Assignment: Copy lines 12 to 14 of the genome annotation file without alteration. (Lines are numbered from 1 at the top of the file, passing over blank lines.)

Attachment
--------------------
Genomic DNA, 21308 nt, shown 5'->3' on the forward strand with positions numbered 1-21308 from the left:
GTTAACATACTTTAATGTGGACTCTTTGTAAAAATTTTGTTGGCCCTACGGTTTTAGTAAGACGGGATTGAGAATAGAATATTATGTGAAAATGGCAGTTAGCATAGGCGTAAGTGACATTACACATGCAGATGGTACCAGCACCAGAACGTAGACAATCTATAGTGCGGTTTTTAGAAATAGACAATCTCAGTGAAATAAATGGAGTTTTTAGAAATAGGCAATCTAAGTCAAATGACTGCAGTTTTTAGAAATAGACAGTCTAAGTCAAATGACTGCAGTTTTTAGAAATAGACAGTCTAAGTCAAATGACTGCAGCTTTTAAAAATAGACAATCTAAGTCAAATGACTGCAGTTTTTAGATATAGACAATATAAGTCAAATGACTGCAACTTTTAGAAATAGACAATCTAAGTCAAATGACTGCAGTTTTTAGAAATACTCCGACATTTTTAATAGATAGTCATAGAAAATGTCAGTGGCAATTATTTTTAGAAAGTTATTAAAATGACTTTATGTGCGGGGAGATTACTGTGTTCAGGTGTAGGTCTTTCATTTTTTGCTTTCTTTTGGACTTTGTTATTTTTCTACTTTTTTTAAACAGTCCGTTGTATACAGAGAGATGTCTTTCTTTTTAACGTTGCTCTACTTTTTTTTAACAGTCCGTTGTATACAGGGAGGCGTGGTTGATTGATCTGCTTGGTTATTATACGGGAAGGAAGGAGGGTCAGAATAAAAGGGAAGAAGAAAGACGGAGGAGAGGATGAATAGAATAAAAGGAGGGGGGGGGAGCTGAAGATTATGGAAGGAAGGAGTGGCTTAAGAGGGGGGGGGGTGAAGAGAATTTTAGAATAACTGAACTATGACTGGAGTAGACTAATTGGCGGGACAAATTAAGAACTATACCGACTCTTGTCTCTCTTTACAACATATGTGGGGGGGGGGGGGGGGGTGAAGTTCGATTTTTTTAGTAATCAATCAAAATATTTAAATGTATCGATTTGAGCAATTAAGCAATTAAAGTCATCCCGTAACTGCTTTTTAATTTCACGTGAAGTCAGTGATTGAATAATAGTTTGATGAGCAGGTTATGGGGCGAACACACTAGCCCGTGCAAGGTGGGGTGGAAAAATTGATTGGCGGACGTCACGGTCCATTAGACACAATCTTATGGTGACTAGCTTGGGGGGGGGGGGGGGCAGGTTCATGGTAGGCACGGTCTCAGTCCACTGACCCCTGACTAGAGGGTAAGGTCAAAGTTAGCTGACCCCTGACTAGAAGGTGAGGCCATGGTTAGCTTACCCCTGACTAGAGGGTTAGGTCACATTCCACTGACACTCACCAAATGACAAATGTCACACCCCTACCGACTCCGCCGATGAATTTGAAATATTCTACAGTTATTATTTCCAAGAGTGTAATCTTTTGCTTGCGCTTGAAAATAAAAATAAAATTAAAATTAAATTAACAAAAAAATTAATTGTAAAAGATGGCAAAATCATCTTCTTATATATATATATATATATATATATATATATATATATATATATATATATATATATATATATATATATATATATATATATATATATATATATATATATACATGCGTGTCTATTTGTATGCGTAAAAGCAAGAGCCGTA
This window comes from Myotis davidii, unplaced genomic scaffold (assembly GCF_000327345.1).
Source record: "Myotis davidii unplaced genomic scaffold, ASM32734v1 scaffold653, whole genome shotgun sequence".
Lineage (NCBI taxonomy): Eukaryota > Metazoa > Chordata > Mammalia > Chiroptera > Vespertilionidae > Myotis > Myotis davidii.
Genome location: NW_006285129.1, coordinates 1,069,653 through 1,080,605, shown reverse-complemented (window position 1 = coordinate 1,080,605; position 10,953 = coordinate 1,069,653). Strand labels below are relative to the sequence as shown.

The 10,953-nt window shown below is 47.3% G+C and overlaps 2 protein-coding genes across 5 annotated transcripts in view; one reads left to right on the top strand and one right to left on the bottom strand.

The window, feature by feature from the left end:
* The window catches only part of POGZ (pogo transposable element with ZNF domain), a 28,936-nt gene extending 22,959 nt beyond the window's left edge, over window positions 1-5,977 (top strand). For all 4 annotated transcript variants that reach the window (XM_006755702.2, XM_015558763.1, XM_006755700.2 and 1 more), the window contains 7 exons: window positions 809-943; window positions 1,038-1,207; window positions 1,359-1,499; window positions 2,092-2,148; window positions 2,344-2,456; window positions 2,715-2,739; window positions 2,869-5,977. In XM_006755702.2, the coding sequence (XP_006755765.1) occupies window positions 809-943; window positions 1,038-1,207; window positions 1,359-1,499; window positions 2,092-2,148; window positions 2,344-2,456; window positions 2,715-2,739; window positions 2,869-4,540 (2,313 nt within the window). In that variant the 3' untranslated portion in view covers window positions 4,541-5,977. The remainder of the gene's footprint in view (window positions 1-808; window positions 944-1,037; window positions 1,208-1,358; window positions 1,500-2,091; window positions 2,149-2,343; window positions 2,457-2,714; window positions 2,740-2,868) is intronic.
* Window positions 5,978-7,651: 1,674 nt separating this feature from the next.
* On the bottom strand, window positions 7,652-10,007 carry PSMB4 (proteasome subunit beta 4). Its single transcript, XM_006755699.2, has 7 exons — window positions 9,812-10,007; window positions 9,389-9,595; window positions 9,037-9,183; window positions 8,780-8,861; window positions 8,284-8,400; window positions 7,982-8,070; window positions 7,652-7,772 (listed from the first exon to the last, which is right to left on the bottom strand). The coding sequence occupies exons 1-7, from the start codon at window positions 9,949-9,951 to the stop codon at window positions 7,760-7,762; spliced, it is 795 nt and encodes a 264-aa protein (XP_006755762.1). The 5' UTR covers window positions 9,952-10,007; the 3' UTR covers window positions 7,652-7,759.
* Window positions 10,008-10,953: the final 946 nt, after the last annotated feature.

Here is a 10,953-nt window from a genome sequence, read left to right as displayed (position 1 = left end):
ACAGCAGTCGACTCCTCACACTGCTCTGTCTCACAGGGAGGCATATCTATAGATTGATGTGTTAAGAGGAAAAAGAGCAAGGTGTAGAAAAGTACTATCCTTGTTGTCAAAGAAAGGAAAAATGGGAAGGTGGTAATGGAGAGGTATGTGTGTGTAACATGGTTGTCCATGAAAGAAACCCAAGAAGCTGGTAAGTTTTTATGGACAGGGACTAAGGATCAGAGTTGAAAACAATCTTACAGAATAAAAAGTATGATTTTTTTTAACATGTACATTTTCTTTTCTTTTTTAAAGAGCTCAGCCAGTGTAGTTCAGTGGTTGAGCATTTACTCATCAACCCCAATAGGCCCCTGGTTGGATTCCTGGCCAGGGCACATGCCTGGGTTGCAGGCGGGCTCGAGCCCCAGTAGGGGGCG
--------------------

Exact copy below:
* Window positions 10,008-10,953: the final 946 nt, after the last annotated feature.

Here is a 10,953-nt window from a genome sequence, read left to right as displayed (position 1 = left end):
ACAGCAGTCGACTCCTCACACTGCTCTGTCTCACAGGGAGGCATATCTATAGATTGATGTGTTAAGAGGAAAAAGAGCAAGGTGTAGAAAAGTACTATCCTTGTTGTCAAAGAAAGGAAAAATGGGAAGGTGGTAATGGAGAGGTATGTGTGTGTAACATGGTTGTCCATGAAAGAAACCCAAGAAGCTGGTAAGTTTTTATGGACAGGGACTAAGGATCAGAGTTGAAAACAATCTTACAGAATAAAAAGTATGATTTTTTTTAACATGTACATTTTCTTTTCTTTTTTAAAGAGCTCAGCCAGTGTAGTTCAGTGGTTGAGCATTTACTCATCAACCCCAATAGGCCCCTGGTTGGATTCCTGGCCAGGGCACATGCCTGGGTTGCAGGCGGGCTCGAGCCCCAGTAGGGGGCG